If your wallet or purse has been stolen or you've been the victim of any kind of identity theft, your first task is to report the crime to the police. Also provide the same information to consumer reporting agencies. By doing these action, you can stop any false information from being included in your credit report and stop the illegal use of your identity. It will also be required as proof to institutions such as banks that your information was taken and they can help restart your financial recovery sooner.

What a Police Report Should Contain

A police report is probably the most important document needed when repairing your credit and finances. Filing this report shows your creditors that you were wronged and didn't just lose your information.

You will have to provide specific information to the police, including:

  • Specific dates relating to the identity theft, such as when the loss or theft of personal information happened or when the fraud using your personal information started, and how you discovered the theft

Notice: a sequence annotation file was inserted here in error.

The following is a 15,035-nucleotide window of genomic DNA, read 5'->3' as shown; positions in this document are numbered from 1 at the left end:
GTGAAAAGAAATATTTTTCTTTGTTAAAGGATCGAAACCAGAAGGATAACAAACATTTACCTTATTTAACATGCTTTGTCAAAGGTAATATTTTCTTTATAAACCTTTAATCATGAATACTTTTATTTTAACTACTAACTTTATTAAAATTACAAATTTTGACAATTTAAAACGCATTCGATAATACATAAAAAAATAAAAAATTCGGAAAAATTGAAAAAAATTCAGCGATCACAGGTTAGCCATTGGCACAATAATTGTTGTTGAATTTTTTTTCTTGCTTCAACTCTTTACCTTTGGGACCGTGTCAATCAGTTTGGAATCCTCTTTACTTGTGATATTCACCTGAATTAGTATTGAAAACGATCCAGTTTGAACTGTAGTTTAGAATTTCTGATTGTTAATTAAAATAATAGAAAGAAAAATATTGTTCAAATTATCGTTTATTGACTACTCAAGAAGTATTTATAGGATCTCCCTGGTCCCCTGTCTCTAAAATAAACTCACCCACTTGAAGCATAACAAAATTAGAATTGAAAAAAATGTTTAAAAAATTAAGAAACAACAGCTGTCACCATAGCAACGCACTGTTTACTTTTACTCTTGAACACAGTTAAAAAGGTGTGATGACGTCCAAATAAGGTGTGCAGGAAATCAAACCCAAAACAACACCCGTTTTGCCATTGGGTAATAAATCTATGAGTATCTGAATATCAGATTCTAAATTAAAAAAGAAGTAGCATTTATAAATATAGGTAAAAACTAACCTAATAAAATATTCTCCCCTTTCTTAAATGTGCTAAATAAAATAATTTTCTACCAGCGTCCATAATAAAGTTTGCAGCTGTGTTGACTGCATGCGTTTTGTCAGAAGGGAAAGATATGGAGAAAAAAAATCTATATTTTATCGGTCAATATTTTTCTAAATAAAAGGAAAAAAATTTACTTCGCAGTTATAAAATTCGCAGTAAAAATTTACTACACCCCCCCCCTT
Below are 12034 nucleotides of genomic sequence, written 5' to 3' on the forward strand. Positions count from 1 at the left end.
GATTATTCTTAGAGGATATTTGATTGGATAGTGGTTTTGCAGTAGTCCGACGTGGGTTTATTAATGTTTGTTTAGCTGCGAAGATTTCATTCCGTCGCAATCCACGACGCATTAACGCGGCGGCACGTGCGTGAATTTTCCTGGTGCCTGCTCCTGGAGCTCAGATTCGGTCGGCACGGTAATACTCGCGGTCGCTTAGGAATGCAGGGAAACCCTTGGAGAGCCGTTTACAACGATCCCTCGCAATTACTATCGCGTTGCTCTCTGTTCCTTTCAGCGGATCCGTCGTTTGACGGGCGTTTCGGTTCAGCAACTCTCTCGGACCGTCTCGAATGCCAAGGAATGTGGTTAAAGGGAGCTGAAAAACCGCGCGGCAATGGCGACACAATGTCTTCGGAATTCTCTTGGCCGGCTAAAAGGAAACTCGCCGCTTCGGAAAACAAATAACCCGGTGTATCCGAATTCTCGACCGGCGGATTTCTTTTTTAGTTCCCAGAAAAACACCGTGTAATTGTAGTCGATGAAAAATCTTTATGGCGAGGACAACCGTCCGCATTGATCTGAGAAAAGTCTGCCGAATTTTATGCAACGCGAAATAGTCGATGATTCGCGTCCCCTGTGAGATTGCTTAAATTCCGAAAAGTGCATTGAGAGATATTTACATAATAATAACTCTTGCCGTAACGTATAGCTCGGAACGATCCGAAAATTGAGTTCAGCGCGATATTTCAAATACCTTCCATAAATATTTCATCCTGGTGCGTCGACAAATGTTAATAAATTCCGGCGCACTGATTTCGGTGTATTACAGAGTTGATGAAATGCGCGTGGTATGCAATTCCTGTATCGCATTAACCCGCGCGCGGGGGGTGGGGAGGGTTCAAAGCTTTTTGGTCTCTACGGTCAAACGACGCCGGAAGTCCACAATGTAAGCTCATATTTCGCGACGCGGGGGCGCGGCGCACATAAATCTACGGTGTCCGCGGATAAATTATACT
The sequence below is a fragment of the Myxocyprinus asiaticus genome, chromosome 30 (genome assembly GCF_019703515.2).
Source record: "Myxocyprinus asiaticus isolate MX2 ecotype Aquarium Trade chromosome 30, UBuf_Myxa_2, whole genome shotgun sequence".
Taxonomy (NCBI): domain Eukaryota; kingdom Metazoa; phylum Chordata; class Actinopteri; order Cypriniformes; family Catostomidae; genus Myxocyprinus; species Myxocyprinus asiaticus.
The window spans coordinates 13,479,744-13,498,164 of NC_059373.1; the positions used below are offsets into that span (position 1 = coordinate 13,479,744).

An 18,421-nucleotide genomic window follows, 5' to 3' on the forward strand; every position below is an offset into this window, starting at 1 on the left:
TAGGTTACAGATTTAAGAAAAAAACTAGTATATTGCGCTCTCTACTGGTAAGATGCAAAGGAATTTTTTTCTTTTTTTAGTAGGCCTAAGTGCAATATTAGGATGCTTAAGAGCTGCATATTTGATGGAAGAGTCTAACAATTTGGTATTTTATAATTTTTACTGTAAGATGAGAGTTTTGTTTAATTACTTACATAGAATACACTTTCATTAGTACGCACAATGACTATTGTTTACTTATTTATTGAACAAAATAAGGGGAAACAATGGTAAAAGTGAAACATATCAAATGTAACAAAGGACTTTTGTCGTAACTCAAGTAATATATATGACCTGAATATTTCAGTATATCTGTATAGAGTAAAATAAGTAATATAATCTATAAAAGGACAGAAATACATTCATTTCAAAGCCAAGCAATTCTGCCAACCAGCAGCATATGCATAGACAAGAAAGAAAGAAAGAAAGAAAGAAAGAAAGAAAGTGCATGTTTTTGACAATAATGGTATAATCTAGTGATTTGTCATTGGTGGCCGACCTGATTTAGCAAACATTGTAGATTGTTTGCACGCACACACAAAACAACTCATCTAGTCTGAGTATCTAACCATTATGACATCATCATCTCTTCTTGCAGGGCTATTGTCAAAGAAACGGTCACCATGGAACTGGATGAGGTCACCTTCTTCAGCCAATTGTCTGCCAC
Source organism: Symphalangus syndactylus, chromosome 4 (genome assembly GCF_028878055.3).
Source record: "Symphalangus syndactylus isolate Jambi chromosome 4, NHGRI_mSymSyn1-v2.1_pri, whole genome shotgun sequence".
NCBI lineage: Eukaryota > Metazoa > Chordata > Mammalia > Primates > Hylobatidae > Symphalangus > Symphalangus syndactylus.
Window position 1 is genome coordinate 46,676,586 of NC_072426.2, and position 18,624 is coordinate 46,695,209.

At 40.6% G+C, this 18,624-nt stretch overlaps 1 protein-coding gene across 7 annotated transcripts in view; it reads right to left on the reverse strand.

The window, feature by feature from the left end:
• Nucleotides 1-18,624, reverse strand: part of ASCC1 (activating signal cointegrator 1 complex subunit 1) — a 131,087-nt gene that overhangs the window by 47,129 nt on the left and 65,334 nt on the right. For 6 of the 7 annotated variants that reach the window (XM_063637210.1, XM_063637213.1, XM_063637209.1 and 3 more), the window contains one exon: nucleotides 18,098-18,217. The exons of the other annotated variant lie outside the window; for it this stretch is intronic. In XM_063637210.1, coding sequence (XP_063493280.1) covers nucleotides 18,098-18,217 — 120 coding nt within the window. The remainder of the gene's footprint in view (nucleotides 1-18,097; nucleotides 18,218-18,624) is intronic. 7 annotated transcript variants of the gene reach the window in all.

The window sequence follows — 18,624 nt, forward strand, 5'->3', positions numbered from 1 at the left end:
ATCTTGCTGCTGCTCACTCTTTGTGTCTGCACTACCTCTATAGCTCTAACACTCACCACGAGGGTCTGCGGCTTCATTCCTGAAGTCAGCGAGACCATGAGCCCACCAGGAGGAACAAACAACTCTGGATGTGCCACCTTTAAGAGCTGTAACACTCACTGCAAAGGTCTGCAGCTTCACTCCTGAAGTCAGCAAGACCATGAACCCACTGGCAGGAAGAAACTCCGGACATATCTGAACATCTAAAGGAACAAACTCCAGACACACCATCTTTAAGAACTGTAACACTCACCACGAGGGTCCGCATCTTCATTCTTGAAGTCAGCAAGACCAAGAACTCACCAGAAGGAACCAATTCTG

• Where the theft occurred, especially if was a purse snatcher or stolen wallet
  • Information about the identity of the possible suspect
  • Names of creditors to consumer reporting agencies, account numbers or relevant account information related to the identity theft
  • Any other information which you know about the identity theft

Identity Theft Report

You should provide the same information that you gave the police to consumer reporting agencies and to furnishers of information to the agencies in what is known as an "identity theft report." Filing this report is part of a process of asking credit agencies and furnishers of information to take actions to help you find out if someone else has been using your accounts, and to stop further illegal activity. These actions include creating a fraud alert or a credit freeze on your credit files so that someone else cannot run up bills in your name, open an account in your name, or otherwise damage your credit rating.

An identity theft report:

  • Alleges an incident of identity theft with as much detail as possible.
  • Is an official, valid report filed by a consumer with an appropriate federal, state, or local law enforcement agency.
  • Includes information which was not required by the police but is required by the furnisher of information (ex. creditor) or the consumer reporting agency. For example, the consumer's date of birth or Social Security number, but the furnisher or the agency might ask for that information if it is needed to process the consumer's requests.

Question for Your Attorney

  • Can I file a police report at anytime or do I have to do it at a police station?
  • Should I file the Identity theft report at the same time as the police report?

Tagged as: Consumer Law, Consumer Fraud, identity theft, consumer fraud lawyer